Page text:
Bird GuideNew World SparrowsSagebrush Sparrow
Sagebrush Sparrow
Artemisiospiza nevadensis

At a Glance

In shrubby open flats of the West, such as the broad sagebrush plains of the Great Basin, the Sagebrush Sparrow is a common bird. It is often seen running about on the ground, with its longish tail cocked up above the level of its back; when perched up on a shrub, it twitches its tail in a down-up motion like a phoebe. This bird and Bell's Sparrow were formerly lumped under the name of Sage Sparrow.
Low Concern
Desert and Arid Habitats, Fields, Meadows, and Grasslands, Shrublands, Savannas, and Thickets

Range & Identification

Migration & Range Maps

Birds from Great Basin mostly move south into deserts in winter.


5-6" (13-15 cm). A pale, drab sparrow with a gray head, white whisker mark, white spot above the lores, dark chest spot. Often bobs tail while perched; runs on ground with tail raised. Inland form of Bell's Sparrow very similar, but lacks streaks on back.
Tail Shape
Notched, Rounded, Square-tipped


Dry brushy foothills, chaparral, sage; in winter, also deserts. Breeds in brushy open country. In northern and eastern part of range, mainly in stands of big sagebrush; farther southwest, mainly in saltbush, chamise, and other low shrubs of arid flats. Winters in dry chaparral, open flats with scattered brush, deserts.



3-4, sometimes 2-5. Bluish white to pale blue, variably spotted or blotched with brown, gray, and black. Incubation lasts about 13-16 days.


Probably both parents feed the nestlings. Young leave the nest about 9-11 days after hatching. A pair may raise 2 broods per year.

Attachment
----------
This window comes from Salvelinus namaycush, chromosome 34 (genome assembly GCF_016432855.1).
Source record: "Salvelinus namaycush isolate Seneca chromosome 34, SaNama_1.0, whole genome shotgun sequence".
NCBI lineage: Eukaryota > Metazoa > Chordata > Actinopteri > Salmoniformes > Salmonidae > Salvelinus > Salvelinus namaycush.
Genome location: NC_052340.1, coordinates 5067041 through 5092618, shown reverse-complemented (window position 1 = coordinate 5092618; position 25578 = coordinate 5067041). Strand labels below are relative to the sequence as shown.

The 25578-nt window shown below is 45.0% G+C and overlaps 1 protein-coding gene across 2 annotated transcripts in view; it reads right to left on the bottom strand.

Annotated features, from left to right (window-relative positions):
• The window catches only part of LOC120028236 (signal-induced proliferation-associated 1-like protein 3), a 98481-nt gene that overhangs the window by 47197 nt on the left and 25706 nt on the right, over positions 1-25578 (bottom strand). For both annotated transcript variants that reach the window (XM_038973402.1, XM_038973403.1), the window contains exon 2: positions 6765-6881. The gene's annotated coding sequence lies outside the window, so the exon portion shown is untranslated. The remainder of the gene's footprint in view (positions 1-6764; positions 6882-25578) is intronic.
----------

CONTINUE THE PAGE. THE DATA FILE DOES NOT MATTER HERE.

Feeding Behavior

Forages mostly on the ground, picking up items from the soil or from plant stems, sometimes scratching with its feet. Also does some feeding up in low bushes. When not nesting, often forages in small flocks.


Mostly seeds and insects. Feeds on many insects, especially in summer, including grasshoppers, beetles, true bugs, leafhoppers, ants, and many others, also spiders. Also eats many seeds of weeds, grasses, and shrubs. Young are fed mostly insects.


Male returns to same nesting territory each year, defends it by singing from a raised perch. Nest site is usually in low shrub (usually in sagebrush or saltbush, depending on habitat), less than 4' above the ground. Sometimes placed on the ground under a shrub. Nest is a bulky open cup, made of twigs, sticks, lined with fine dry grass, weeds, sometimes animal hair.

Climate Vulnerability

Conservation Status

Still common and widespread in Great Basin region, numbers probably stable.

Climate Map

Audubon’s scientists have used 140 million bird observations and sophisticated climate models to project how climate change will affect the range of the Sagebrush Sparrow. Learn even more in our Audubon’s Survival By Degrees project.

Climate Threats Facing the Sagebrush Sparrow

Choose a temperature scenario below to see which threats will affect this species as warming increases. The same climate change-driven threats that put birds at risk will affect other wildlife and people, too.